which can energize those on the lonely
trail to a Ph.D. My view now is that it’s
not the dissertation topic so much as
what students do with it.
Here are four pieces of advice for
advisors: help if they stumble, aid non-native speakers, try co-advising, and offer lifelong mentoring.
Help if they stumble. Students may
underperform not because they lack
ability but because they come to think
that “good enough” is OK. Have a heart-to-heart discussion where you point
this out and ask if they agree, and from
now on they’re expected to perform to
the best of their ability. The book The
One Minute Manager offers advice on
handling such touchy situations successfully for all involved.
One colleague asks students that
seem stuck to send him a daily report
about their research and progress. Some
days it could just summarize a paper or
talk, or even “I didn’t do anything.” He
finds that three to four weeks of this often gets them back on track.
When students really stumble in the
program and stop making progress,
I have had luck with sending them to
industry for a six-month leave, as three
months may not be enough to do something significant. Twice students have
come back fired up knowing what they
want to do for their dissertation and,
perhaps more importantly, why they
want to do it. A third student decided to
stay in industry. That was likely a good
decision, as I didn’t look forward to trying to drag him across the Ph.D. finish
line if he didn’t return with a greater
sense of purpose, and I’m not sure he
would have graduated if he wasn’t reinvigorated.
Berkeley CS faculty members hold
two meetings a year to review the progress and give feedback to all Ph.D. students. Students meet with advisors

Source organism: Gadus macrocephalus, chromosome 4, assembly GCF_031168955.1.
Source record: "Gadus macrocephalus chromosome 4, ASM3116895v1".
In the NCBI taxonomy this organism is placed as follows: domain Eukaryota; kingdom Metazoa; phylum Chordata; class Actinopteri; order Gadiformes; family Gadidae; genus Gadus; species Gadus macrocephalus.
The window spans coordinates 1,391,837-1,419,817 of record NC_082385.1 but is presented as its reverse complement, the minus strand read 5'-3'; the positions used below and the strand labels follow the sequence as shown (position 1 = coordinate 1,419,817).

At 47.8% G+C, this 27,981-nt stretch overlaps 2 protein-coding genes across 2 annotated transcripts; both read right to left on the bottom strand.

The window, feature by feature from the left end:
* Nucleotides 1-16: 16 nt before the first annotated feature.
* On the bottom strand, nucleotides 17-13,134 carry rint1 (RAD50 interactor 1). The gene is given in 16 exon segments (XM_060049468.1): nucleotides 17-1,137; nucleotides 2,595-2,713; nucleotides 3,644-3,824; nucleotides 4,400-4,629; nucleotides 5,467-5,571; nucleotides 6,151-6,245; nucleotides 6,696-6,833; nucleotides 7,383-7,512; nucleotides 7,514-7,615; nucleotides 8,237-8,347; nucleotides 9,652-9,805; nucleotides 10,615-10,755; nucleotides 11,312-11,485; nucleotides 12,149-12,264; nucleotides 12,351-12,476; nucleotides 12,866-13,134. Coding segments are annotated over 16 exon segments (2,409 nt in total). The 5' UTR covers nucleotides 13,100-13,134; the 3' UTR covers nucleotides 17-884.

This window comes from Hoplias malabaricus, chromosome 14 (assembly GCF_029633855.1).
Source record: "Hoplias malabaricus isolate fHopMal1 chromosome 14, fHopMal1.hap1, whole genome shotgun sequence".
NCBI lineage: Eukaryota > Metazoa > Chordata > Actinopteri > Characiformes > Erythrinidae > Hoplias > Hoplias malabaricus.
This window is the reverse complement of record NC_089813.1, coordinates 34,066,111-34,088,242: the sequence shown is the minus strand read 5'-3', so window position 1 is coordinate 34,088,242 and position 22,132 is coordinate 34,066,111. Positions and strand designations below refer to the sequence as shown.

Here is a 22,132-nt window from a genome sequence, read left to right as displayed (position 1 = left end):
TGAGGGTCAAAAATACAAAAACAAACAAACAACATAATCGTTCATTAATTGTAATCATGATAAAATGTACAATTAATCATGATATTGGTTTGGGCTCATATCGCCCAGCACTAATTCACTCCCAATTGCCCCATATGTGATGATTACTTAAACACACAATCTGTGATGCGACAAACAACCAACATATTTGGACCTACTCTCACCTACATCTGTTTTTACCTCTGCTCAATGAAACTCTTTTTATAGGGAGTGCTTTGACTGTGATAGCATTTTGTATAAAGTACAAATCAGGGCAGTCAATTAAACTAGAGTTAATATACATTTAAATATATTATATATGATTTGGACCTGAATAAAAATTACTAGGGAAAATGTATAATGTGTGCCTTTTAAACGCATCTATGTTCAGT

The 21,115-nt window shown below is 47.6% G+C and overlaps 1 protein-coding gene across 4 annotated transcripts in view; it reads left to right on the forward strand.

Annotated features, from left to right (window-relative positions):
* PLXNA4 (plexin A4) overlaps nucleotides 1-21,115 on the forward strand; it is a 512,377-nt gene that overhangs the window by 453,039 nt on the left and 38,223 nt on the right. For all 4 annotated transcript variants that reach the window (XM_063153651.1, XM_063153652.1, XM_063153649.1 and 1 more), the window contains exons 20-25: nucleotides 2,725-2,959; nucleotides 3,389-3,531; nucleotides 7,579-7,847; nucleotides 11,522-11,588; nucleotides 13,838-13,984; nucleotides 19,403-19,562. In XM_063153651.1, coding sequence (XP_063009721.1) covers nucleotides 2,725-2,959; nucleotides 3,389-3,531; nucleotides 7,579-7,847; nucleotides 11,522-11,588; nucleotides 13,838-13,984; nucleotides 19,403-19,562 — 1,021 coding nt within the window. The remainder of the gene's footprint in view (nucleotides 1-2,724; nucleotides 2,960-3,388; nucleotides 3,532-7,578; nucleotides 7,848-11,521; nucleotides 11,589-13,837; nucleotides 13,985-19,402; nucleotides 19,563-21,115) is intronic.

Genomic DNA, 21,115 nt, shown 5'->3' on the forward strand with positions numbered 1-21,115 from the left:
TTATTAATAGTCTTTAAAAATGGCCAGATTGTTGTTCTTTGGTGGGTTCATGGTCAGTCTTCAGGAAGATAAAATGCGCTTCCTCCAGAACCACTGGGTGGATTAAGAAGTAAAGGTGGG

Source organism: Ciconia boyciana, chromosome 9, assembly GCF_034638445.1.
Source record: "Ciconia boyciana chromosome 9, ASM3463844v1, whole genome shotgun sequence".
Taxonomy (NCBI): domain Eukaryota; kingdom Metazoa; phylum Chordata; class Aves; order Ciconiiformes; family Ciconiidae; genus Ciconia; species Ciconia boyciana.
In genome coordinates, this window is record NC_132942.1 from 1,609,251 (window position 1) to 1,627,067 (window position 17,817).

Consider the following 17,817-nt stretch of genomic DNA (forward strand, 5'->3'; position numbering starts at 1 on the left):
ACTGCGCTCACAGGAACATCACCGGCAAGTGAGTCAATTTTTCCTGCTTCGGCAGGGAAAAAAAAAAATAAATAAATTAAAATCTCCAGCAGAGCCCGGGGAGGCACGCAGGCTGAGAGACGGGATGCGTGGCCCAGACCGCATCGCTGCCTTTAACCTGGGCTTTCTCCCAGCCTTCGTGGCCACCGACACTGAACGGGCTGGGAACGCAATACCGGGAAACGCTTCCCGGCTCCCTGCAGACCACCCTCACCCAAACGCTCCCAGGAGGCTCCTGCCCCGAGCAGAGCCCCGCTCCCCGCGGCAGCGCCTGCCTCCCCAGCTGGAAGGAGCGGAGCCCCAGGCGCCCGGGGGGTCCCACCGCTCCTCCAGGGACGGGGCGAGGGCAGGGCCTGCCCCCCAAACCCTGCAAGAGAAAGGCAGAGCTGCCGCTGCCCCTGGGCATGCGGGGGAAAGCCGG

beforehand to set mutually agreed
upon milestones. Hearing others both
praise and criticize your students provides a valuable perspective, and collectively we develop ideas on how to
help students in need. Reviews also
ensure that no student falls through
the cracks. Occasionally, after several
warnings, we tell students that their
progress is so slow that they should
drop out. In more than one instance,
these letters lit fires under lethargic
students and they filed their disserta-
have others with
whom to interact.
tions soon thereafter.
Aid non-native speakers. Non-native
English speakers can offer another set
of challenges. As far as I can tell, they
just need practice speaking and writing
English. (I wish this need were limited
to non-native English speakers!) Strunk
and White’s The Elements of Style is my
writing bible, which I share with all my
students. Some colleagues have had
luck hiring graduate students from
other parts of campus to work with CS
graduate students to improve their writing. One colleague suggests making
sure that if they share an apartment that
their roommates don’t speak the same
language so that they are forced to speak
English. I am trying an experiment to
improve the diction of an international
student by having him take a course
outside the university called “Learn to
Speak like an American.”
Try co-advising. As part of our new
open labs, we are also trying joint advising. I hear my co-advisors offer great advice that I wish I’d said, and I hope vice
versa. Co-advising also has the benefit
that when one advisor is traveling there